Is it relationship abuse?

Sydney Shuler | Staff Writer

Women ages 16 to 24 experience the highest rate of intimate partner violence, about three times the nation average in the U.S.

As young people, identifying signs of abuse in a relationship can be difficult. The National Domestic Violence Hotline defines domestic violence, also referred to as dating or relationship abuse, as “a pattern of behaviors used by one partner to maintain power and control over another in an intimate relationship.”

These behaviors are not at all limited to physical abuse. Victims of relationship abuse often experience emotional and verbal abuse such as serial cheating, having their appearance controlled by their partner or being blamed for the way they are being treated.

In a relationship where the finances are shared between the two, someone may experience financial abuse that include receiving an allowance or living in the home while refusing to work or contribute to the household.

In the age of social media, digital abuse is seen in cases of domestic abuse as well. Digital abuse includes one partner keeping the other off social media, having control of usernames and passwords or posting negative or embarrassing things about their partner.

College relationships are hard enough with making time for one another between classes and work, and balancing dates to the cafeteria or library with dates out.

Forty-three percent of dating college women report experiencing violent or abusive dating behavior during their time in school.

Dating abuse rears its ugly head in a number of ways. It’s critical to be aware of the warning signs before it’s too late. When you’re forced to question whether the one you care for is the one hurting you, thoughts and emotions can get cloudy. If you’re not sure if you or a loved one is in an abusive relationship, ask yourself:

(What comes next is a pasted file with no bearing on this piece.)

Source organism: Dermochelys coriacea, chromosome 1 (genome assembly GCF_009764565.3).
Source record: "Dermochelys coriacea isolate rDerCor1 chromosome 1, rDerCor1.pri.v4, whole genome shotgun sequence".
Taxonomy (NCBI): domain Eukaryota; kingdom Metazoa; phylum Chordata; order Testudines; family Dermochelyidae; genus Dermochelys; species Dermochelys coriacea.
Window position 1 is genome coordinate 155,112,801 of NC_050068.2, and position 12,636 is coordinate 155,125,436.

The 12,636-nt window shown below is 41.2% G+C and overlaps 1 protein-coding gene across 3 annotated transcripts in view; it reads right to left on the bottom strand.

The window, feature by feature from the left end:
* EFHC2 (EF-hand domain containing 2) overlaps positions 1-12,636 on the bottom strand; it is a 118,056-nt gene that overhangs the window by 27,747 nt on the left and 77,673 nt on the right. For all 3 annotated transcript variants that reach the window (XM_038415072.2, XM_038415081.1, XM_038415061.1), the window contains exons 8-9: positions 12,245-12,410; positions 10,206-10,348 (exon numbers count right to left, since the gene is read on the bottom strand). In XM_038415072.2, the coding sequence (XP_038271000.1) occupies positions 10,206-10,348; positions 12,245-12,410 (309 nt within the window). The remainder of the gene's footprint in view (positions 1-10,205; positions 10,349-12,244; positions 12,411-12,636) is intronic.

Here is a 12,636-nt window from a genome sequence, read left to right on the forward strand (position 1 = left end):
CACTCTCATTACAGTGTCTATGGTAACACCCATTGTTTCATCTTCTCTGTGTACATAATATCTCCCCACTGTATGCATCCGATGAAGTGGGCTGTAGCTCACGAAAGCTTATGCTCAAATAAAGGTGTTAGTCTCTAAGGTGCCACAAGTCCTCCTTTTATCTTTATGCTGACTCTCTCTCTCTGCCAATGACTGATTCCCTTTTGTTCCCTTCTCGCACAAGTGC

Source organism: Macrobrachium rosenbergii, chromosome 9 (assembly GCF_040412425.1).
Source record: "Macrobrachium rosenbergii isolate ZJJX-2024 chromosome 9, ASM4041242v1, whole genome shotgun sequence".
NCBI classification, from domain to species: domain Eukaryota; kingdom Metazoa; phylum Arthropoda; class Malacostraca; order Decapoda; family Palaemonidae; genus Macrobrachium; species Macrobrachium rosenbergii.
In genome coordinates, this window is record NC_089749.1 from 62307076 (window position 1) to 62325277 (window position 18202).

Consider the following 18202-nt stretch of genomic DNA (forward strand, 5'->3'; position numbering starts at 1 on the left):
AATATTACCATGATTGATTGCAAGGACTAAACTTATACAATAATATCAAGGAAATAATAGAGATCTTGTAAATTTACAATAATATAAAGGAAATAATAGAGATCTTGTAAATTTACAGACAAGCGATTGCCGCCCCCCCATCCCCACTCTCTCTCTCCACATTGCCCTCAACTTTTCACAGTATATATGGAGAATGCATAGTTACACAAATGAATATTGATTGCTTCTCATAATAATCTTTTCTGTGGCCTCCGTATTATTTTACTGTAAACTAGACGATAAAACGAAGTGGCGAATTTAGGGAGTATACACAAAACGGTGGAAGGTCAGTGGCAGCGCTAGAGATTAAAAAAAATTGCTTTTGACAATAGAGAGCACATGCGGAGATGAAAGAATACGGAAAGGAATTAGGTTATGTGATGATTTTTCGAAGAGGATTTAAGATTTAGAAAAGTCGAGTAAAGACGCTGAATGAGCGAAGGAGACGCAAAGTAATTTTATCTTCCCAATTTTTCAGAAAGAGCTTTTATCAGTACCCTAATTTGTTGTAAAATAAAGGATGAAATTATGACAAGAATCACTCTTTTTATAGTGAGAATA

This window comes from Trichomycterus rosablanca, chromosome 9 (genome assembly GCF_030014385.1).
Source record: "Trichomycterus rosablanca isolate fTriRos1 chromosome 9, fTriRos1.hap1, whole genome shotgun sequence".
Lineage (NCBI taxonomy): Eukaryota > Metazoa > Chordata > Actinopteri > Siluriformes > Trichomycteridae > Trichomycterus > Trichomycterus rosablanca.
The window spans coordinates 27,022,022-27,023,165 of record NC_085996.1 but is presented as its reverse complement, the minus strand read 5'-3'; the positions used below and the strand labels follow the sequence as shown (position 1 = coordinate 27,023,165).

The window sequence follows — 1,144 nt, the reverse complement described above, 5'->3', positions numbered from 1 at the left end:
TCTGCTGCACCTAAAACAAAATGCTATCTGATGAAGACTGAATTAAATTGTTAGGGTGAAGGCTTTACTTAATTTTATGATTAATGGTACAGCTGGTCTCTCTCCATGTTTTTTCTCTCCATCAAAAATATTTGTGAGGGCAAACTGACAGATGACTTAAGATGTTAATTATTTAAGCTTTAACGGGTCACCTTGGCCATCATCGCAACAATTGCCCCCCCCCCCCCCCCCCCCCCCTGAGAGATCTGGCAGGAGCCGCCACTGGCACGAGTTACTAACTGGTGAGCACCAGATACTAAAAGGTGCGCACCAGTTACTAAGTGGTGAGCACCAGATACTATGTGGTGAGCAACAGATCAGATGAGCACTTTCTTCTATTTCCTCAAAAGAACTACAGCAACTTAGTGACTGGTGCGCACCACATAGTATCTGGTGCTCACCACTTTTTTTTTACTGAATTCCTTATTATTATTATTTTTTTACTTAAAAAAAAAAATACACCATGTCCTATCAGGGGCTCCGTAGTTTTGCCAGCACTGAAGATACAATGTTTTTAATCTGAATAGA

Do they become jealous when you hang out with friends?

Do they get angry when you choose to take (much-needed) time alone?

Do they discourage you from seeing family or friends?

Do they pressure you to use drugs or alcohol?

Do they keep you from class to spend time with them?

Do they intimidate you with weapons or aggression?

Do they constantly put you down or tell you that nothing you do is right?

Do they pressure you to have sex when you don’t want to?

Fifty-seven percent of young people surveyed by LoveIsRespect.org admit that relationship abuse is difficult to identify, while 58 percent say they don’t know to help someone who is experiencing abuse.

A lack of knowledge of the signs of domestic abuse and the actions to take to avoid investing into an unhealthy relationship is part of the reason that only 33 percent of teens who were in violent relationships ever told anyone about it, according to LoveIsRespect.org.

Thirty-eight percent of college students say they don’t know how to get help for themselves on campus if they were a victim of dating abuse.

On Hampton’s campus, any report of sexual assault and/or sexual harassment should be reported to the Title IX Office, located in room 205 of the Wigwam Building.

After filing a report, the following steps will take place, according to HU’s website:

– Honor a student’s wishes NOT to move forward with an investigation, and close the case.

– Provide interim measures while an incident is being investigated.

– Conduct an investigation where both parties will present facts.

– Submit the report to the Sexual Discrimination and Misconduct Committee for a hearing and adjudication of the matter.

The decision of the committee is final, and the parties receive written notification of the outcome of the hearing from the appropriate administrator.

The case is CLOSED!

An abusive relationship does not have to be a trap. Educate yourself on the early signs and continuously remind yourself of your worth. Don’t suffer in silence.

If it doesn’t feel right, it isn’t right, and it’s OK to leave.

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